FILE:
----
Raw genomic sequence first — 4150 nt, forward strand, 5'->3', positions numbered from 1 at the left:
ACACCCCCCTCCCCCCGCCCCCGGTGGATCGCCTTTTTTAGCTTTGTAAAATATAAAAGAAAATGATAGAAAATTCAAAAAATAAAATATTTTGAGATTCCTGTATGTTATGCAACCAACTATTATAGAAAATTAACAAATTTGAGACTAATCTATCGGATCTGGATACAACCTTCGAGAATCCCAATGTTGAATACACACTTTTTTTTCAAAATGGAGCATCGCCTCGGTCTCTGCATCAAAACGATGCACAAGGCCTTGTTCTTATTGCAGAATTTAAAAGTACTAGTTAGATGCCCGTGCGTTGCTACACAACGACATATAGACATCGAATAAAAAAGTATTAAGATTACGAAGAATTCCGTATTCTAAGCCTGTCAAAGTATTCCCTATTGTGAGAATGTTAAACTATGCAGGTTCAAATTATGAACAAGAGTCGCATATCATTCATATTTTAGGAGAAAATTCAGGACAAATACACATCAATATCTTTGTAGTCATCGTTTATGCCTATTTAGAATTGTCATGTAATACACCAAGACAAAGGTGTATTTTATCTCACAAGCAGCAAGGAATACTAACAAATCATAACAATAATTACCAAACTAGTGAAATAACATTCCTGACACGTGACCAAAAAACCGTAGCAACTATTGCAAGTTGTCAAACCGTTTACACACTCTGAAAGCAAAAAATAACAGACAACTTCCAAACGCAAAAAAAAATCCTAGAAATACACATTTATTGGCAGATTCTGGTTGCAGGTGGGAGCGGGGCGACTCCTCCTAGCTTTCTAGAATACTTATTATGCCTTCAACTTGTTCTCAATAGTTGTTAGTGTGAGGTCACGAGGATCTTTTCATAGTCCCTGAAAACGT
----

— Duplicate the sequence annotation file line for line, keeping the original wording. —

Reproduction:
Raw genomic sequence first — 4150 nt, forward strand, 5'->3', positions numbered from 1 at the left:
ACACCCCCCTCCCCCCGCCCCCGGTGGATCGCCTTTTTTAGCTTTGTAAAATATAAAAGAAAATGATAGAAAATTCAAAAAATAAAATATTTTGAGATTCCTGTATGTTATGCAACCAACTATTATAGAAAATTAACAAATTTGAGACTAATCTATCGGATCTGGATACAACCTTCGAGAATCCCAATGTTGAATACACACTTTTTTTTCAAAATGGAGCATCGCCTCGGTCTCTGCATCAAAACGATGCACAAGGCCTTGTTCTTATTGCAGAATTTAAAAGTACTAGTTAGATGCCCGTGCGTTGCTACACAACGACATATAGACATCGAATAAAAAAGTATTAAGATTACGAAGAATTCCGTATTCTAAGCCTGTCAAAGTATTCCCTATTGTGAGAATGTTAAACTATGCAGGTTCAAATTATGAACAAGAGTCGCATATCATTCATATTTTAGGAGAAAATTCAGGACAAATACACATCAATATCTTTGTAGTCATCGTTTATGCCTATTTAGAATTGTCATGTAATACACCAAGACAAAGGTGTATTTTATCTCACAAGCAGCAAGGAATACTAACAAATCATAACAATAATTACCAAACTAGTGAAATAACATTCCTGACACGTGACCAAAAAACCGTAGCAACTATTGCAAGTTGTCAAACCGTTTACACACTCTGAAAGCAAAAAATAACAGACAACTTCCAAACGCAAAAAAAAATCCTAGAAATACACATTTATTGGCAGATTCTGGTTGCAGGTGGGAGCGGGGCGACTCCTCCTAGCTTTCTAGAATACTTATTATGCCTTCAACTTGTTCTCAATAGTTGTTAGTGTGAGGTCACGAGGATCTTTTCATAGTCCCTGAAAACGT